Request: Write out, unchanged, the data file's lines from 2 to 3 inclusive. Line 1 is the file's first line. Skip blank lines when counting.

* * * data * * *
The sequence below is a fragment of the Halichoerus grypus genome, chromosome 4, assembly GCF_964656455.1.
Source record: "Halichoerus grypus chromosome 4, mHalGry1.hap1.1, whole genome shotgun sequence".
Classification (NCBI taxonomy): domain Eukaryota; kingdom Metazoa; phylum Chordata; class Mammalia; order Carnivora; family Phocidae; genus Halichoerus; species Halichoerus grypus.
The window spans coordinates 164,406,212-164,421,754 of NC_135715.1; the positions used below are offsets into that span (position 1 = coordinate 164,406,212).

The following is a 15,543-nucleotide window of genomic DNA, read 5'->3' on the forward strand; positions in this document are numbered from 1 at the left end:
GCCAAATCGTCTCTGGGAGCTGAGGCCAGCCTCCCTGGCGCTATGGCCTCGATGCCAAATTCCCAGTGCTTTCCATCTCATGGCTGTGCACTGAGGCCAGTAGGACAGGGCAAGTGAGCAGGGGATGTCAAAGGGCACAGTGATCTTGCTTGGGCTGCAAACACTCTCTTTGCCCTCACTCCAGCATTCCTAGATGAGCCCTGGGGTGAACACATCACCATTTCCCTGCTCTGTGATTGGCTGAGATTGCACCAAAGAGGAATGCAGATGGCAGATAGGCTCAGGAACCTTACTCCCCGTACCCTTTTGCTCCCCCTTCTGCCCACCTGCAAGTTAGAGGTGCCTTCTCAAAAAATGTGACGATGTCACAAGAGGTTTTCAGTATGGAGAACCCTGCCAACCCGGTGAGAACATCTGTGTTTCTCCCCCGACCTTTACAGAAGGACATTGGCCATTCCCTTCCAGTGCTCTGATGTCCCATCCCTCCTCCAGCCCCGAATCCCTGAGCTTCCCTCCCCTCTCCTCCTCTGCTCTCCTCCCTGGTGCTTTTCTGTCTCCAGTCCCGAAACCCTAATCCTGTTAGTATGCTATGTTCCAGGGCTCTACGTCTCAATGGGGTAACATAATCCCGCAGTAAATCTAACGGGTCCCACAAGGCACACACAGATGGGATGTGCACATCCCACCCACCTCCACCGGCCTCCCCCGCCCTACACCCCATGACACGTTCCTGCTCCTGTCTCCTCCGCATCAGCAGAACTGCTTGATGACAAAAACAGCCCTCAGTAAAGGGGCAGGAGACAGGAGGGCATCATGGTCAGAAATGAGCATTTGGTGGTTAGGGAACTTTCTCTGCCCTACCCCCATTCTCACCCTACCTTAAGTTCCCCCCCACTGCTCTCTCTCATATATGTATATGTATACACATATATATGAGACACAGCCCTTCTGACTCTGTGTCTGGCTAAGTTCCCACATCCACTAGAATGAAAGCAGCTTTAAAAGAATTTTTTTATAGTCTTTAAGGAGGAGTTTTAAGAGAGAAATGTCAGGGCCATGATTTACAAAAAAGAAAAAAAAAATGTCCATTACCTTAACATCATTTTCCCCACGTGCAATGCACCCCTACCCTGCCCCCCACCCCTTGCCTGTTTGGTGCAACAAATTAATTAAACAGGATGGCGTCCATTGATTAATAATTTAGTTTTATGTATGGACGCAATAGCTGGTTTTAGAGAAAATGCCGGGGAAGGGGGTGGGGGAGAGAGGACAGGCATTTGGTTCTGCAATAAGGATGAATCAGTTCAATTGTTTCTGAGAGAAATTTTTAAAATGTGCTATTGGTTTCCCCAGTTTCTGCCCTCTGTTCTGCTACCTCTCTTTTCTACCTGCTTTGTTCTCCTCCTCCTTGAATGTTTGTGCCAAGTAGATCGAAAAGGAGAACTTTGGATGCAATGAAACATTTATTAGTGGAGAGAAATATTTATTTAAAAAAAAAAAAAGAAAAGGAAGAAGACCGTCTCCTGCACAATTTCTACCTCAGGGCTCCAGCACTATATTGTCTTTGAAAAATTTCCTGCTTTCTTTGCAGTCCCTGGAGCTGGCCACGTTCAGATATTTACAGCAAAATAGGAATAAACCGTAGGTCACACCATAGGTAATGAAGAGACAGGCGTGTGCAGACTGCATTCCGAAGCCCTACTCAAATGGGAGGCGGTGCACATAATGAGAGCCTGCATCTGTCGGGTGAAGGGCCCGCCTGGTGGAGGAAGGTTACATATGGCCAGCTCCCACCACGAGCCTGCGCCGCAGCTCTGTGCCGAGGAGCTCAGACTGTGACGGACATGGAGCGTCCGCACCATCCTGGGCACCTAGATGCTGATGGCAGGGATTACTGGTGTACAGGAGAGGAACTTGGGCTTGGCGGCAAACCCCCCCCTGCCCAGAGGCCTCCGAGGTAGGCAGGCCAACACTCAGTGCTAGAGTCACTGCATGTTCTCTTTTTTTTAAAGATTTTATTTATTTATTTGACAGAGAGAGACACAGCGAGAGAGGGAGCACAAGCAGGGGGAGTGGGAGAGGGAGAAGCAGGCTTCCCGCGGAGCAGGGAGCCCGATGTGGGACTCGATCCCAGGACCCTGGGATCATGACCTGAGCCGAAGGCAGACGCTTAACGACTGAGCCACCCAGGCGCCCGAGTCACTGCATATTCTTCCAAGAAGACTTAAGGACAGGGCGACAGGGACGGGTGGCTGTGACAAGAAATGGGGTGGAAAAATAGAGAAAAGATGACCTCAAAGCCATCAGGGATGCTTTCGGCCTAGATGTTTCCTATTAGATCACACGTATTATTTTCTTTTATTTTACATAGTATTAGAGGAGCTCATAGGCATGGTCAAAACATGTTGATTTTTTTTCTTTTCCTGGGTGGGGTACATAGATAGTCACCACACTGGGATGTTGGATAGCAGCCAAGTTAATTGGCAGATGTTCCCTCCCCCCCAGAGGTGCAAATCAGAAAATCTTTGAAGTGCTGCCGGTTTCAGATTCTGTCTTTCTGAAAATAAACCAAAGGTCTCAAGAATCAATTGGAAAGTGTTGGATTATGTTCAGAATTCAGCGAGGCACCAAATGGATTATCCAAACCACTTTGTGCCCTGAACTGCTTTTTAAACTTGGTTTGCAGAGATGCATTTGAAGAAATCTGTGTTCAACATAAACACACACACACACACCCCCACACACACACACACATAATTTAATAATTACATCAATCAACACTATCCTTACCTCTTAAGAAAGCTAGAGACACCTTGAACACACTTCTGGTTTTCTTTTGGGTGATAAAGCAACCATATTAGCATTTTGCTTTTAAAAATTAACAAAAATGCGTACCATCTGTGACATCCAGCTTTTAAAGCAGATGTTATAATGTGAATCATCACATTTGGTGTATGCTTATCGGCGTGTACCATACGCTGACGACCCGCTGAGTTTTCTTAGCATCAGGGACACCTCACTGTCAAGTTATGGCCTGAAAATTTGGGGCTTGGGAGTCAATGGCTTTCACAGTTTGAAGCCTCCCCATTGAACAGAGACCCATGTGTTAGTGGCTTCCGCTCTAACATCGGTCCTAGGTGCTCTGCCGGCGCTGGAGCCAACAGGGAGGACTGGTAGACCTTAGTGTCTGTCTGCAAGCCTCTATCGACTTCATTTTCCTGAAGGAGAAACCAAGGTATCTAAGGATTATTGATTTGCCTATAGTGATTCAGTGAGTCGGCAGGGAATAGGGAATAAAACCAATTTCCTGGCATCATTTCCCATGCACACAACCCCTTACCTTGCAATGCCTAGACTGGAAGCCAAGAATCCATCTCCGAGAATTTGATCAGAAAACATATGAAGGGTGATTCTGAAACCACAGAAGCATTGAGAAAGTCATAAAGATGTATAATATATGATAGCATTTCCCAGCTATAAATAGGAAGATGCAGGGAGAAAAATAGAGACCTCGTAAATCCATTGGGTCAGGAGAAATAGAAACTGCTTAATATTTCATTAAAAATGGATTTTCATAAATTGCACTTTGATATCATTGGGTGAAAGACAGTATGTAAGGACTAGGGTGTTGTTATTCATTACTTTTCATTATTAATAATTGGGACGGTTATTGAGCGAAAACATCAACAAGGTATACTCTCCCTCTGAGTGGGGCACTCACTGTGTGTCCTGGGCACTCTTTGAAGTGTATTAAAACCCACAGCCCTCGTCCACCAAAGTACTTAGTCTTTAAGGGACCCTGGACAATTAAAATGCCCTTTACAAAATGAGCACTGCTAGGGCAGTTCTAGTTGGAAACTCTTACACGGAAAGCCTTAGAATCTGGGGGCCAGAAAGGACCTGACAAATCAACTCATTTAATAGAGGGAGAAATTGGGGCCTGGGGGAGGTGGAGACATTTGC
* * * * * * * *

Source record: "Halichoerus grypus chromosome 4, mHalGry1.hap1.1, whole genome shotgun sequence".
Classification (NCBI taxonomy): domain Eukaryota; kingdom Metazoa; phylum Chordata; class Mammalia; order Carnivora; family Phocidae; genus Halichoerus; species Halichoerus grypus.